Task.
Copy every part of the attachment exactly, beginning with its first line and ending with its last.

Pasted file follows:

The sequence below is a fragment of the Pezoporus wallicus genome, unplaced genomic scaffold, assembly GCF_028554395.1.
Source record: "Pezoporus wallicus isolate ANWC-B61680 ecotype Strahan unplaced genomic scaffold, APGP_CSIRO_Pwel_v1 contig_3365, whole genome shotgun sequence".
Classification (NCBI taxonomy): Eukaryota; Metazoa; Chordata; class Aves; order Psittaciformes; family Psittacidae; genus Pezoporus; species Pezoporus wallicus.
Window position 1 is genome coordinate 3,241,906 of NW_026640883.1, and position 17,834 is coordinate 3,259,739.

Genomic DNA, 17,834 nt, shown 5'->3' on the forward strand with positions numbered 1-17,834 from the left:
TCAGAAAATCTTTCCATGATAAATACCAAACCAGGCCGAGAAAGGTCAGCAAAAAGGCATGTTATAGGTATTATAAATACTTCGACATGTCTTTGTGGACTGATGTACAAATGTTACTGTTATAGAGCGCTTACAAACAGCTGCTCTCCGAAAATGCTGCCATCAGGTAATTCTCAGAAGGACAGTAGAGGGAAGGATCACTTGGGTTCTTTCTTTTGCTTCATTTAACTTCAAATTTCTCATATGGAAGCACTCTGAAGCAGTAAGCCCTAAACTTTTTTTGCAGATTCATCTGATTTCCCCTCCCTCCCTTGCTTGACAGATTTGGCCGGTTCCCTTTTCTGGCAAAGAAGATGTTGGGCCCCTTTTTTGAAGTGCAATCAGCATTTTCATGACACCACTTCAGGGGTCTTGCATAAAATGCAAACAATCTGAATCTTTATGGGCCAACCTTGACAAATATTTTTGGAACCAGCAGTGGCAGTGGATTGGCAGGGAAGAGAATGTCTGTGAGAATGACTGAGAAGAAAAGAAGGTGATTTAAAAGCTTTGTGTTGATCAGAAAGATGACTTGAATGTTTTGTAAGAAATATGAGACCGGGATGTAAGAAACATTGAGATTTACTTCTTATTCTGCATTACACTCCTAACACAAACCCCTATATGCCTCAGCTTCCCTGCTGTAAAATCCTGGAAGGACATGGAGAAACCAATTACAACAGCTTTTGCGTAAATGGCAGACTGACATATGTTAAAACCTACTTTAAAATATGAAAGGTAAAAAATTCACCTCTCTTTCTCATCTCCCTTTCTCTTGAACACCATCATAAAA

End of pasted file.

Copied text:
The sequence below is a fragment of the Pezoporus wallicus genome, unplaced genomic scaffold, assembly GCF_028554395.1.
Source record: "Pezoporus wallicus isolate ANWC-B61680 ecotype Strahan unplaced genomic scaffold, APGP_CSIRO_Pwel_v1 contig_3365, whole genome shotgun sequence".
Classification (NCBI taxonomy): Eukaryota; Metazoa; Chordata; class Aves; order Psittaciformes; family Psittacidae; genus Pezoporus; species Pezoporus wallicus.
Window position 1 is genome coordinate 3,241,906 of NW_026640883.1, and position 17,834 is coordinate 3,259,739.

Genomic DNA, 17,834 nt, shown 5'->3' on the forward strand with positions numbered 1-17,834 from the left:
TCAGAAAATCTTTCCATGATAAATACCAAACCAGGCCGAGAAAGGTCAGCAAAAAGGCATGTTATAGGTATTATAAATACTTCGACATGTCTTTGTGGACTGATGTACAAATGTTACTGTTATAGAGCGCTTACAAACAGCTGCTCTCCGAAAATGCTGCCATCAGGTAATTCTCAGAAGGACAGTAGAGGGAAGGATCACTTGGGTTCTTTCTTTTGCTTCATTTAACTTCAAATTTCTCATATGGAAGCACTCTGAAGCAGTAAGCCCTAAACTTTTTTTGCAGATTCATCTGATTTCCCCTCCCTCCCTTGCTTGACAGATTTGGCCGGTTCCCTTTTCTGGCAAAGAAGATGTTGGGCCCCTTTTTTGAAGTGCAATCAGCATTTTCATGACACCACTTCAGGGGTCTTGCATAAAATGCAAACAATCTGAATCTTTATGGGCCAACCTTGACAAATATTTTTGGAACCAGCAGTGGCAGTGGATTGGCAGGGAAGAGAATGTCTGTGAGAATGACTGAGAAGAAAAGAAGGTGATTTAAAAGCTTTGTGTTGATCAGAAAGATGACTTGAATGTTTTGTAAGAAATATGAGACCGGGATGTAAGAAACATTGAGATTTACTTCTTATTCTGCATTACACTCCTAACACAAACCCCTATATGCCTCAGCTTCCCTGCTGTAAAATCCTGGAAGGACATGGAGAAACCAATTACAACAGCTTTTGCGTAAATGGCAGACTGACATATGTTAAAACCTACTTTAAAATATGAAAGGTAAAAAATTCACCTCTCTTTCTCATCTCCCTTTCTCTTGAACACCATCATAAAA